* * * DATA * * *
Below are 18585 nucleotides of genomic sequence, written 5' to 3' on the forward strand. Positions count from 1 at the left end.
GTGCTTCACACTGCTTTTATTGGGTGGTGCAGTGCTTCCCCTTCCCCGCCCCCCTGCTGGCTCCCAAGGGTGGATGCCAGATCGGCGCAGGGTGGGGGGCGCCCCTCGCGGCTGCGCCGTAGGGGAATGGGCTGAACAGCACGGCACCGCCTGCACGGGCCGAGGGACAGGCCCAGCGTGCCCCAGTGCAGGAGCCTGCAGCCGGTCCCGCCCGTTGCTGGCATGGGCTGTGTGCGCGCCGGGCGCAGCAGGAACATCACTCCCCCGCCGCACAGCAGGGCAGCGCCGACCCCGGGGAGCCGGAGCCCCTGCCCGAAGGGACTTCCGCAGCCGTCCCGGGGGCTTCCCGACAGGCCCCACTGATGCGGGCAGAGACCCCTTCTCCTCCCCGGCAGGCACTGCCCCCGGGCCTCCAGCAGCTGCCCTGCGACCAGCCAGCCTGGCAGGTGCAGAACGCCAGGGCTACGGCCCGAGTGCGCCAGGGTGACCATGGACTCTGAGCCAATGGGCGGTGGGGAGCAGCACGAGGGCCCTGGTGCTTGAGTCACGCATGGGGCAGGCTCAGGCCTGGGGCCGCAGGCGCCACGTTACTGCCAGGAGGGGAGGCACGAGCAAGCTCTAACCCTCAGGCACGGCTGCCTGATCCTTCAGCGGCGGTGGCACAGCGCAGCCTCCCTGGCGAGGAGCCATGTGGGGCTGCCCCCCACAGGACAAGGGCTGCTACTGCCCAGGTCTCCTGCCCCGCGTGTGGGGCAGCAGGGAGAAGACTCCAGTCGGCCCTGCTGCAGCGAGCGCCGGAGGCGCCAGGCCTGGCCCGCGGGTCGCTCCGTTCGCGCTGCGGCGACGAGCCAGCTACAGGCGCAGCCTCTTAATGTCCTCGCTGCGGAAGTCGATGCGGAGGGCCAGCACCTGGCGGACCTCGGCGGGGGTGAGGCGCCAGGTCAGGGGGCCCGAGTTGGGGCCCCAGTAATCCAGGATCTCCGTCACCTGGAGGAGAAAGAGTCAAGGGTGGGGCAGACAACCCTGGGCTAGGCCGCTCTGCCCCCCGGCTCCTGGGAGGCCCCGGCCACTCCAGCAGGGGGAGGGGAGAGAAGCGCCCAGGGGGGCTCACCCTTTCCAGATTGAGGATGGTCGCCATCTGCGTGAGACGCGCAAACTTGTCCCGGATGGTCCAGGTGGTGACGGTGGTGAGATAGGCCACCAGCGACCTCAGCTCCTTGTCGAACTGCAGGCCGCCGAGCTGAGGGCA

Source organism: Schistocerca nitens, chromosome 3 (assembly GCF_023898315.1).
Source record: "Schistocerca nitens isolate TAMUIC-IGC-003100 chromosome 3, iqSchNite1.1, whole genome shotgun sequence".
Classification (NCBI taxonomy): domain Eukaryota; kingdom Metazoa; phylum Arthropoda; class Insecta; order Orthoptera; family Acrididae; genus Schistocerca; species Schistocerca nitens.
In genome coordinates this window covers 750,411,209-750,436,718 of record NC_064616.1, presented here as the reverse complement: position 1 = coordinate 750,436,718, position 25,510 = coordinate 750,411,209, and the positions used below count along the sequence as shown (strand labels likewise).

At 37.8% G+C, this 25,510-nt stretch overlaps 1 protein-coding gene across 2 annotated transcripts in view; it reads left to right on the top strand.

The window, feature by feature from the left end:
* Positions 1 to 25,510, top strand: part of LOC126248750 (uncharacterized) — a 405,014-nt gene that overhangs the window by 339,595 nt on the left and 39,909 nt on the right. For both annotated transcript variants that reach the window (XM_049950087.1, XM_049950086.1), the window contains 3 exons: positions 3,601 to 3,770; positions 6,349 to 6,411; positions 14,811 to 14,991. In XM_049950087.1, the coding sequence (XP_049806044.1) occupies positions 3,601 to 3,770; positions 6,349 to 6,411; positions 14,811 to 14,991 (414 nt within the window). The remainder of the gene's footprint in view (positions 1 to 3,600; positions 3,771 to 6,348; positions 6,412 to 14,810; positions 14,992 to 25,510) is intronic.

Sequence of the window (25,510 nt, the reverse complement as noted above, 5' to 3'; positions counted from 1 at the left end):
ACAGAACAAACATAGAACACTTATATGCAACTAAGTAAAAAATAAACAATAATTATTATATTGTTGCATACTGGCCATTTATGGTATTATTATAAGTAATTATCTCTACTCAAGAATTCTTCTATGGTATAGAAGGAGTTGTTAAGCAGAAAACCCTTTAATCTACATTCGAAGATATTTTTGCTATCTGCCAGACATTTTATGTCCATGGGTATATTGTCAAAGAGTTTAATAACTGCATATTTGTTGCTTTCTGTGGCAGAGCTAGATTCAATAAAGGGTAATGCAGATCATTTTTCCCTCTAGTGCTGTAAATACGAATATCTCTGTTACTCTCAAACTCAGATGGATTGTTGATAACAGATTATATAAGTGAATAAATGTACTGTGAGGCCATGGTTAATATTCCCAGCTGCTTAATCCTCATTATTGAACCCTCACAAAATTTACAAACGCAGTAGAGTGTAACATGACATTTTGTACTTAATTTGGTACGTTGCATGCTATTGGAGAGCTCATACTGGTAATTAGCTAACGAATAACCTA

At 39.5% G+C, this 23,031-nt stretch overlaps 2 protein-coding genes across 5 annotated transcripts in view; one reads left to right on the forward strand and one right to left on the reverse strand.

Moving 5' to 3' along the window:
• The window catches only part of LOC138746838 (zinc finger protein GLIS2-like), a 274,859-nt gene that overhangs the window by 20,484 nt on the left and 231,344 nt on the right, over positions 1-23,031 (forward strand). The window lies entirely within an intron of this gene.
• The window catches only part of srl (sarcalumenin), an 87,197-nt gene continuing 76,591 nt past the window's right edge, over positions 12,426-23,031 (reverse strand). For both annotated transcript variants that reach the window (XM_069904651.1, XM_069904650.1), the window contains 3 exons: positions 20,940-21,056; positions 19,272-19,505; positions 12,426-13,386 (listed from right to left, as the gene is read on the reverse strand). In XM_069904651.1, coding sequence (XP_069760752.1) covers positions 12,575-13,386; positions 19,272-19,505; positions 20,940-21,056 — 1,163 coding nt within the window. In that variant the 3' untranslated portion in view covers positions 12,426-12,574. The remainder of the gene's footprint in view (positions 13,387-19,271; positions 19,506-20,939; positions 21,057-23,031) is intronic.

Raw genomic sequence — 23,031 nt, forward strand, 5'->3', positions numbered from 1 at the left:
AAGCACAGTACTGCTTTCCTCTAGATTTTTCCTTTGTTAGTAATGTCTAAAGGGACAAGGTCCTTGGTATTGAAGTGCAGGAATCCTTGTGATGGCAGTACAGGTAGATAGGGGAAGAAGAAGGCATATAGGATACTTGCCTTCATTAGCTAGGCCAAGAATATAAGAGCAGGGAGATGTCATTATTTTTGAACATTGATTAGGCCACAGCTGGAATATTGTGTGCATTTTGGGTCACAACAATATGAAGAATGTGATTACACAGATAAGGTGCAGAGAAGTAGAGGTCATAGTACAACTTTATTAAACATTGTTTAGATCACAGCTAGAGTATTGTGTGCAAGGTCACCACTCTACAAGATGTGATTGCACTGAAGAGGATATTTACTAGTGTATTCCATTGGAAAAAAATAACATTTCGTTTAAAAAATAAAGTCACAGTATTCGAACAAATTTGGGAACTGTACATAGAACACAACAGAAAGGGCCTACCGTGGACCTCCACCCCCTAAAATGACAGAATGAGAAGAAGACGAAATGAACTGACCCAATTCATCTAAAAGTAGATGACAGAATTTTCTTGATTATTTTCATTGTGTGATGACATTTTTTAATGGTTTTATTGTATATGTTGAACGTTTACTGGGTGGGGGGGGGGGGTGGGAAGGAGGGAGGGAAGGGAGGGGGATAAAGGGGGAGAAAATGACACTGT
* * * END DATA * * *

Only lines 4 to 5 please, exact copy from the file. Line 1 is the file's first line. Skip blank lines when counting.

Source record: "Schistocerca nitens isolate TAMUIC-IGC-003100 chromosome 3, iqSchNite1.1, whole genome shotgun sequence".
Classification (NCBI taxonomy): domain Eukaryota; kingdom Metazoa; phylum Arthropoda; class Insecta; order Orthoptera; family Acrididae; genus Schistocerca; species Schistocerca nitens.